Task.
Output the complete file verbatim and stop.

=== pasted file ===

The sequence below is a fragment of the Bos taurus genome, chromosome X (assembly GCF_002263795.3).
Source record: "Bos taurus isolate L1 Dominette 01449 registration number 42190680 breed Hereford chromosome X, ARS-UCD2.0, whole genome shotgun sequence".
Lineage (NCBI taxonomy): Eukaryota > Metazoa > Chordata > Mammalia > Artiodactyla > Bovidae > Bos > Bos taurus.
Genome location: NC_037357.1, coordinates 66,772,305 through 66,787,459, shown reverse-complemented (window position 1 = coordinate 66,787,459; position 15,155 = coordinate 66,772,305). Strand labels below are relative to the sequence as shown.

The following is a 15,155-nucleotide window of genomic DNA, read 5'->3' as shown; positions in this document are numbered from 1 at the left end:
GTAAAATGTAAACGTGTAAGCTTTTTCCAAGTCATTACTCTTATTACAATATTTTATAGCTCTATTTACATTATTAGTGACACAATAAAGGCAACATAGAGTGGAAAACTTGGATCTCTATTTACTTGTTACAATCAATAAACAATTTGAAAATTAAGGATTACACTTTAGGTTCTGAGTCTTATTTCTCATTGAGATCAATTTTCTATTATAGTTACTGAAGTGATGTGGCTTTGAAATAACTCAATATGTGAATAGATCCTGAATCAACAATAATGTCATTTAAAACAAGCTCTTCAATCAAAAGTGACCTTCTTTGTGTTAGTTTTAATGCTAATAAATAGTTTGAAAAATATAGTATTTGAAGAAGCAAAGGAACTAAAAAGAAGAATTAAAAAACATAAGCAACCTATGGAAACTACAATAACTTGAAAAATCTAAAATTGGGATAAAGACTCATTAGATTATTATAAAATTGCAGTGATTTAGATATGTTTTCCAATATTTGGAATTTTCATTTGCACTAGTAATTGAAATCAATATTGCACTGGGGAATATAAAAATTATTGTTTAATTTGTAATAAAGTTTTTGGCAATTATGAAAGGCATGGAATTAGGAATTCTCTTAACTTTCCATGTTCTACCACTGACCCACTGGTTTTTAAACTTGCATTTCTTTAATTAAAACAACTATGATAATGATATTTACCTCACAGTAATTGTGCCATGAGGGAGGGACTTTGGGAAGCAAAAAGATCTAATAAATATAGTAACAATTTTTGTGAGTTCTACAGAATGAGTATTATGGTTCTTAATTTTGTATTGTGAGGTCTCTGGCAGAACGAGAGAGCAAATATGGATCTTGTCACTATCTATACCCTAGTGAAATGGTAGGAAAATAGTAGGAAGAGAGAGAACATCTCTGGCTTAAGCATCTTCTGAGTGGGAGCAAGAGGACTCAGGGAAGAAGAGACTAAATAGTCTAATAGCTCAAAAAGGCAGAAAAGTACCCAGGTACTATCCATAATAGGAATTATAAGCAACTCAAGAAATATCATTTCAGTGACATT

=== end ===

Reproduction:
The sequence below is a fragment of the Bos taurus genome, chromosome X (assembly GCF_002263795.3).
Source record: "Bos taurus isolate L1 Dominette 01449 registration number 42190680 breed Hereford chromosome X, ARS-UCD2.0, whole genome shotgun sequence".
Lineage (NCBI taxonomy): Eukaryota > Metazoa > Chordata > Mammalia > Artiodactyla > Bovidae > Bos > Bos taurus.
Genome location: NC_037357.1, coordinates 66,772,305 through 66,787,459, shown reverse-complemented (window position 1 = coordinate 66,787,459; position 15,155 = coordinate 66,772,305). Strand labels below are relative to the sequence as shown.

The following is a 15,155-nucleotide window of genomic DNA, read 5'->3' as shown; positions in this document are numbered from 1 at the left end:
GTAAAATGTAAACGTGTAAGCTTTTTCCAAGTCATTACTCTTATTACAATATTTTATAGCTCTATTTACATTATTAGTGACACAATAAAGGCAACATAGAGTGGAAAACTTGGATCTCTATTTACTTGTTACAATCAATAAACAATTTGAAAATTAAGGATTACACTTTAGGTTCTGAGTCTTATTTCTCATTGAGATCAATTTTCTATTATAGTTACTGAAGTGATGTGGCTTTGAAATAACTCAATATGTGAATAGATCCTGAATCAACAATAATGTCATTTAAAACAAGCTCTTCAATCAAAAGTGACCTTCTTTGTGTTAGTTTTAATGCTAATAAATAGTTTGAAAAATATAGTATTTGAAGAAGCAAAGGAACTAAAAAGAAGAATTAAAAAACATAAGCAACCTATGGAAACTACAATAACTTGAAAAATCTAAAATTGGGATAAAGACTCATTAGATTATTATAAAATTGCAGTGATTTAGATATGTTTTCCAATATTTGGAATTTTCATTTGCACTAGTAATTGAAATCAATATTGCACTGGGGAATATAAAAATTATTGTTTAATTTGTAATAAAGTTTTTGGCAATTATGAAAGGCATGGAATTAGGAATTCTCTTAACTTTCCATGTTCTACCACTGACCCACTGGTTTTTAAACTTGCATTTCTTTAATTAAAACAACTATGATAATGATATTTACCTCACAGTAATTGTGCCATGAGGGAGGGACTTTGGGAAGCAAAAAGATCTAATAAATATAGTAACAATTTTTGTGAGTTCTACAGAATGAGTATTATGGTTCTTAATTTTGTATTGTGAGGTCTCTGGCAGAACGAGAGAGCAAATATGGATCTTGTCACTATCTATACCCTAGTGAAATGGTAGGAAAATAGTAGGAAGAGAGAGAACATCTCTGGCTTAAGCATCTTCTGAGTGGGAGCAAGAGGACTCAGGGAAGAAGAGACTAAATAGTCTAATAGCTCAAAAAGGCAGAAAAGTACCCAGGTACTATCCATAATAGGAATTATAAGCAACTCAAGAAATATCATTTCAGTGACATT